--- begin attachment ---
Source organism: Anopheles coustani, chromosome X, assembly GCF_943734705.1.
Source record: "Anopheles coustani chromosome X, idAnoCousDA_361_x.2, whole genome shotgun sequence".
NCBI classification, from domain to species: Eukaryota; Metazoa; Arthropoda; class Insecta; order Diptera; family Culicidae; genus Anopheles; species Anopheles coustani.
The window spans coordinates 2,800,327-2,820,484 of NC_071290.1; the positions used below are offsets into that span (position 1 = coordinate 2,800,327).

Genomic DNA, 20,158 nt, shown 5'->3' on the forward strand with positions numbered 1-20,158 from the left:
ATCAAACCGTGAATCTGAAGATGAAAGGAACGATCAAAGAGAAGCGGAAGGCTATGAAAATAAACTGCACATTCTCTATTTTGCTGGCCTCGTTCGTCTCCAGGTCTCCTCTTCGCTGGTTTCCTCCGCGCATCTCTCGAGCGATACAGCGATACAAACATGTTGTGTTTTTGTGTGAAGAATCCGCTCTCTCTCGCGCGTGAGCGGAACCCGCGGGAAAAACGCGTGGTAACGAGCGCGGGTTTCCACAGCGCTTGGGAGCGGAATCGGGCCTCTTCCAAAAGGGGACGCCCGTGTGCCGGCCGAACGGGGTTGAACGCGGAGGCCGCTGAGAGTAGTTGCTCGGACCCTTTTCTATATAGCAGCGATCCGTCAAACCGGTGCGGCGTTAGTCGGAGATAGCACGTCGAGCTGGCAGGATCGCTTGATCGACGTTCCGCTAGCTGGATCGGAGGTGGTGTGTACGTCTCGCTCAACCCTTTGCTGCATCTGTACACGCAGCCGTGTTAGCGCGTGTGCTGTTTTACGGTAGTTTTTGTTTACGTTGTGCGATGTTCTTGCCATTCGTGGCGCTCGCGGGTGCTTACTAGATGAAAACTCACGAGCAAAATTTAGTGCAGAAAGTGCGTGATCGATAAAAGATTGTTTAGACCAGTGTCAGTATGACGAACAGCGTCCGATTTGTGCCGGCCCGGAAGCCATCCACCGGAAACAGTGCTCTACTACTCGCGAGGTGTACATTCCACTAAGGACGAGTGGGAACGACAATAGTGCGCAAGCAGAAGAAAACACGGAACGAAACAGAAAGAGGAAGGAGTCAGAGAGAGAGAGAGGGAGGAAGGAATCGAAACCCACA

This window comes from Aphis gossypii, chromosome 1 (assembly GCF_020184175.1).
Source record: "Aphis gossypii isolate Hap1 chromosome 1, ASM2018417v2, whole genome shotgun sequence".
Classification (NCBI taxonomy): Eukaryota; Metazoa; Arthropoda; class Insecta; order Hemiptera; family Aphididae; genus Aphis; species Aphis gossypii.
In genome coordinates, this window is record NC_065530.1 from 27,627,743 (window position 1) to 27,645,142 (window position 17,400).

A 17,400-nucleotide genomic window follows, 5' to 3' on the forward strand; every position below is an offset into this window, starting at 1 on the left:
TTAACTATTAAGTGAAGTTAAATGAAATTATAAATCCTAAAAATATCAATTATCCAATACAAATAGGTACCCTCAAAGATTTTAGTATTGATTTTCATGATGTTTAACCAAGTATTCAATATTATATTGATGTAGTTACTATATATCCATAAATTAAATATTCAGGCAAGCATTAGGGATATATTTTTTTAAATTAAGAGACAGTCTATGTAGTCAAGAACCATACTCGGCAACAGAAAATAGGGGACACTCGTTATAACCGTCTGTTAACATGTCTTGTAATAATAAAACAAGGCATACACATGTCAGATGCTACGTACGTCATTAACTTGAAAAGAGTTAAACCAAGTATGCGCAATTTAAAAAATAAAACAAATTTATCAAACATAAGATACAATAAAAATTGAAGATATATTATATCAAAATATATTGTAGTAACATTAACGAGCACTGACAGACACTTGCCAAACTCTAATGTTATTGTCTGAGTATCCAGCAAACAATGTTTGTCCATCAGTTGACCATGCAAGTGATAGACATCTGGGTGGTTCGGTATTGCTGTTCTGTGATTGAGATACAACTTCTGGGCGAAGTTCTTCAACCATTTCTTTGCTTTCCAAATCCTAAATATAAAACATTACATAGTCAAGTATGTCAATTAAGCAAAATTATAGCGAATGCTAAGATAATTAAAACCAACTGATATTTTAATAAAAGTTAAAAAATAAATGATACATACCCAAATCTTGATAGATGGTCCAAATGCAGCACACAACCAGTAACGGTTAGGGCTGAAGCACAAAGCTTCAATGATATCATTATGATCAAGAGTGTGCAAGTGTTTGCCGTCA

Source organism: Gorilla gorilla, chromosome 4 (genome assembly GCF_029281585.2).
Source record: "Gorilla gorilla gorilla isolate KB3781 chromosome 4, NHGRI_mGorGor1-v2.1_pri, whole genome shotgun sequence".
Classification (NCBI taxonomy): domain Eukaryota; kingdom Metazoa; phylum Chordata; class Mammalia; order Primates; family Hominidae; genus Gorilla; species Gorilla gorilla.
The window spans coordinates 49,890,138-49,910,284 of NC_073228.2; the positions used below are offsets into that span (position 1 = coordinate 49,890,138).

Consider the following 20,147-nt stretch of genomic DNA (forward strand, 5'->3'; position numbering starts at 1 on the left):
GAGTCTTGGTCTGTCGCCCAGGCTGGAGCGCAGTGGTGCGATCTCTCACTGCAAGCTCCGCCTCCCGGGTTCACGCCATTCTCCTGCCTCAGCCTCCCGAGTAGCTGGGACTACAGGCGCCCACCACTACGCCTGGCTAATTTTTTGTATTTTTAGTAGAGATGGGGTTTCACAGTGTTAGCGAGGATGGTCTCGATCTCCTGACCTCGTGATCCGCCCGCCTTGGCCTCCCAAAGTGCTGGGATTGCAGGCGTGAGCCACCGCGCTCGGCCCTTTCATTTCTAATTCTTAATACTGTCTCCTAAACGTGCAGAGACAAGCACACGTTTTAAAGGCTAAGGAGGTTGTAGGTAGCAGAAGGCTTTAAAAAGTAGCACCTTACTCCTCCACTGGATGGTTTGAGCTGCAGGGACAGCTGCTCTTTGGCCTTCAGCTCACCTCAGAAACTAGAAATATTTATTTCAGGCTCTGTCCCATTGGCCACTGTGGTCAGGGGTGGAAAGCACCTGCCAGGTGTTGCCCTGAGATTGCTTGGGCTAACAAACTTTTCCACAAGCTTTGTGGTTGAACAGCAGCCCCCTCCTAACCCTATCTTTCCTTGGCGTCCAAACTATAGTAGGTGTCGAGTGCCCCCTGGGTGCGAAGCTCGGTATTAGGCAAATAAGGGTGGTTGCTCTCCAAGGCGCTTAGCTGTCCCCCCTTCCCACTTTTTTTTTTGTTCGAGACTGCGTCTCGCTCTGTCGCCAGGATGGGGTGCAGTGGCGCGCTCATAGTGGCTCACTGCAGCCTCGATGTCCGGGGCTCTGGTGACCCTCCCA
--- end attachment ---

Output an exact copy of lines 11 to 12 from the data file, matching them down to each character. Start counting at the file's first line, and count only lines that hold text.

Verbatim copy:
A 17,400-nucleotide genomic window follows, 5' to 3' on the forward strand; every position below is an offset into this window, starting at 1 on the left:
TTAACTATTAAGTGAAGTTAAATGAAATTATAAATCCTAAAAATATCAATTATCCAATACAAATAGGTACCCTCAAAGATTTTAGTATTGATTTTCATGATGTTTAACCAAGTATTCAATATTATATTGATGTAGTTACTATATATCCATAAATTAAATATTCAGGCAAGCATTAGGGATATATTTTTTTAAATTAAGAGACAGTCTATGTAGTCAAGAACCATACTCGGCAACAGAAAATAGGGGACACTCGTTATAACCGTCTGTTAACATGTCTTGTAATAATAAAACAAGGCATACACATGTCAGATGCTACGTACGTCATTAACTTGAAAAGAGTTAAACCAAGTATGCGCAATTTAAAAAATAAAACAAATTTATCAAACATAAGATACAATAAAAATTGAAGATATATTATATCAAAATATATTGTAGTAACATTAACGAGCACTGACAGACACTTGCCAAACTCTAATGTTATTGTCTGAGTATCCAGCAAACAATGTTTGTCCATCAGTTGACCATGCAAGTGATAGACATCTGGGTGGTTCGGTATTGCTGTTCTGTGATTGAGATACAACTTCTGGGCGAAGTTCTTCAACCATTTCTTTGCTTTCCAAATCCTAAATATAAAACATTACATAGTCAAGTATGTCAATTAAGCAAAATTATAGCGAATGCTAAGATAATTAAAACCAACTGATATTTTAATAAAAGTTAAAAAATAAATGATACATACCCAAATCTTGATAGATGGTCCAAATGCAGCACACAACCAGTAACGGTTAGGGCTGAAGCACAAAGCTTCAATGATATCATTATGATCAAGAGTGTGCAAGTGTTTGCCGTCA